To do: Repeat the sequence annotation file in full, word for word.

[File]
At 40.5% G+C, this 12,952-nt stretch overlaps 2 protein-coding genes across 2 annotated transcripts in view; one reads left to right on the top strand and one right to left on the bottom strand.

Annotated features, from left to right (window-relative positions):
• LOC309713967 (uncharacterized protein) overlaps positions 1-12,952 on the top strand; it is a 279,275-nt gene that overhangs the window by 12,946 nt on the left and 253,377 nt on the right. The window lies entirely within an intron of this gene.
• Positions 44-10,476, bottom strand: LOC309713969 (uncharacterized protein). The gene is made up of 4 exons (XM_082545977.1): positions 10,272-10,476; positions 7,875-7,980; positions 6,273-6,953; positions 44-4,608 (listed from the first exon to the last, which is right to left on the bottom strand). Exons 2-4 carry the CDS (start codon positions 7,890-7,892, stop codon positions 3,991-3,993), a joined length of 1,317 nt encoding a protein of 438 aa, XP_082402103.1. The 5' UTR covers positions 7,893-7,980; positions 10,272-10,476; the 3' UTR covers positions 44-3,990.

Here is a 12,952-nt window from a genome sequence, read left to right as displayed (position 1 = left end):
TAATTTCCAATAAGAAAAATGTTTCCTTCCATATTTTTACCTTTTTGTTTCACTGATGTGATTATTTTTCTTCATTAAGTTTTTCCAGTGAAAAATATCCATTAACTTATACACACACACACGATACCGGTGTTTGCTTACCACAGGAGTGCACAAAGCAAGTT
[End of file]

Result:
At 40.5% G+C, this 12,952-nt stretch overlaps 2 protein-coding genes across 2 annotated transcripts in view; one reads left to right on the top strand and one right to left on the bottom strand.

Annotated features, from left to right (window-relative positions):
• LOC309713967 (uncharacterized protein) overlaps positions 1-12,952 on the top strand; it is a 279,275-nt gene that overhangs the window by 12,946 nt on the left and 253,377 nt on the right. The window lies entirely within an intron of this gene.
• Positions 44-10,476, bottom strand: LOC309713969 (uncharacterized protein). The gene is made up of 4 exons (XM_082545977.1): positions 10,272-10,476; positions 7,875-7,980; positions 6,273-6,953; positions 44-4,608 (listed from the first exon to the last, which is right to left on the bottom strand). Exons 2-4 carry the CDS (start codon positions 7,890-7,892, stop codon positions 3,991-3,993), a joined length of 1,317 nt encoding a protein of 438 aa, XP_082402103.1. The 5' UTR covers positions 7,893-7,980; positions 10,272-10,476; the 3' UTR covers positions 44-3,990.

Here is a 12,952-nt window from a genome sequence, read left to right as displayed (position 1 = left end):
TAATTTCCAATAAGAAAAATGTTTCCTTCCATATTTTTACCTTTTTGTTTCACTGATGTGATTATTTTTCTTCATTAAGTTTTTCCAGTGAAAAATATCCATTAACTTATACACACACACACGATACCGGTGTTTGCTTACCACAGGAGTGCACAAAGCAAGTT